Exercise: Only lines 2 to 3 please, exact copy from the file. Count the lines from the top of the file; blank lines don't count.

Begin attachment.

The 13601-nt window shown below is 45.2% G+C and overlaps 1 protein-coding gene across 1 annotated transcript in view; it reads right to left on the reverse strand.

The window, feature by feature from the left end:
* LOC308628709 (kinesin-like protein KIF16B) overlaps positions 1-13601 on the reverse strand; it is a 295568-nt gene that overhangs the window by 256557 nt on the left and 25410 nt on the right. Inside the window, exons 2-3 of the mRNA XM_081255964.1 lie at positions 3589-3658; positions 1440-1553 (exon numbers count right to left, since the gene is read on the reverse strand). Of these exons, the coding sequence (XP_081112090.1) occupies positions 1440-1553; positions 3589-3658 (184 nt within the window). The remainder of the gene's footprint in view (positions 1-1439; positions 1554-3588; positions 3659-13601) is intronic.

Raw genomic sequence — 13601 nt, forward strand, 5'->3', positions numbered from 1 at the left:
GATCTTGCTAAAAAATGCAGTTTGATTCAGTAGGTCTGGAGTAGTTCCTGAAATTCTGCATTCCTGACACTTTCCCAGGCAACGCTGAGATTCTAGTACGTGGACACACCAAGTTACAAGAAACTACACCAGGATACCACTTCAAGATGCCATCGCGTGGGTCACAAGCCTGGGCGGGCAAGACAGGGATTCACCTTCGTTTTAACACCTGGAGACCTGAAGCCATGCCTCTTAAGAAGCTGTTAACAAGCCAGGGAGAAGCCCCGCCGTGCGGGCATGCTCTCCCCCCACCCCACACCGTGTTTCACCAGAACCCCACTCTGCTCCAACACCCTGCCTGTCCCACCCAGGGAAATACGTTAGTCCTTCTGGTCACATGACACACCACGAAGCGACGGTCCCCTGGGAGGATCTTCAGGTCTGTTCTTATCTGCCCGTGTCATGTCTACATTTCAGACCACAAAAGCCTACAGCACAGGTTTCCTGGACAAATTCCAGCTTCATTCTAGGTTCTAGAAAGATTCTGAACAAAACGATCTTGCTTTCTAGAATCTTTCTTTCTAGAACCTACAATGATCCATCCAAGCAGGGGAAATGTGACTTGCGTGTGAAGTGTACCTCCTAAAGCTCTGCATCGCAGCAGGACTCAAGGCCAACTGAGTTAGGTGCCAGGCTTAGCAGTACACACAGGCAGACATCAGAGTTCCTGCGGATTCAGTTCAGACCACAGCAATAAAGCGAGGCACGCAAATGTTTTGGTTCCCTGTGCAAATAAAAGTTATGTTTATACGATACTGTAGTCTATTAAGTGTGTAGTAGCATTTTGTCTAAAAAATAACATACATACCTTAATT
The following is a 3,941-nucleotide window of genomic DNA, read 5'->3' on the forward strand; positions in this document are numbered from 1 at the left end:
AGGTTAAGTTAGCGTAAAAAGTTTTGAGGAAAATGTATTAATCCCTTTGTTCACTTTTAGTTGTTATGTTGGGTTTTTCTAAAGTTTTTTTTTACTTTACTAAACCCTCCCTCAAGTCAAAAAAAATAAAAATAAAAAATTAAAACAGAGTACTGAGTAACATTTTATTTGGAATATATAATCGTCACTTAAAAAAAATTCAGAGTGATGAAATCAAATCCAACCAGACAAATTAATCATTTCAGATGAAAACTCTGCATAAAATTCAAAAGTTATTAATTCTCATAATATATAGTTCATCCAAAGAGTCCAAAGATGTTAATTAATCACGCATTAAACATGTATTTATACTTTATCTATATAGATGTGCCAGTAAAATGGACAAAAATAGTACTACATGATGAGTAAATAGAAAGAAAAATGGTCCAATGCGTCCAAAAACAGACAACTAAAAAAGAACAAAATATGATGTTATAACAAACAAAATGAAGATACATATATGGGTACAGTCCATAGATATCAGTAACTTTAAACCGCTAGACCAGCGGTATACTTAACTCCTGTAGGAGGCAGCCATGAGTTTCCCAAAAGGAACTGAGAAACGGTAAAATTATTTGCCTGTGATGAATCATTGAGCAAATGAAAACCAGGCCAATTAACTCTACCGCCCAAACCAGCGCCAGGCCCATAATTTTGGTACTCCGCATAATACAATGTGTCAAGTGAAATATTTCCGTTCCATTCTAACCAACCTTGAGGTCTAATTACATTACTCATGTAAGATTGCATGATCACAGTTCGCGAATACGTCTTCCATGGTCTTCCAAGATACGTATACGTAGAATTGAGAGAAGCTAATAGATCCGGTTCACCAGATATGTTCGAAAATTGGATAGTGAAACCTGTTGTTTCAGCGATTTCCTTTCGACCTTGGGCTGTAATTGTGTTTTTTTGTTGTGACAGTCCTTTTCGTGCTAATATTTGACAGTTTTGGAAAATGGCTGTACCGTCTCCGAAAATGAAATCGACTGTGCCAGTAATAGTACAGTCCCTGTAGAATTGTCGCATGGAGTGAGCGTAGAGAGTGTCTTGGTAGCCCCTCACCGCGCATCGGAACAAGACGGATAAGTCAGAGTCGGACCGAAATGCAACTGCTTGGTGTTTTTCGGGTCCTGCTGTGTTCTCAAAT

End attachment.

The window, feature by feature from the left end:
* LOC308628709 (kinesin-like protein KIF16B) overlaps positions 1-13601 on the reverse strand; it is a 295568-nt gene that overhangs the window by 256557 nt on the left and 25410 nt on the right. Inside the window, exons 2-3 of the mRNA XM_081255964.1 lie at positions 3589-3658; positions 1440-1553 (exon numbers count right to left, since the gene is read on the reverse strand). Of these exons, the coding sequence (XP_081112090.1) occupies positions 1440-1553; positions 3589-3658 (184 nt within the window). The remainder of the gene's footprint in view (positions 1-1439; positions 1554-3588; positions 3659-13601) is intronic.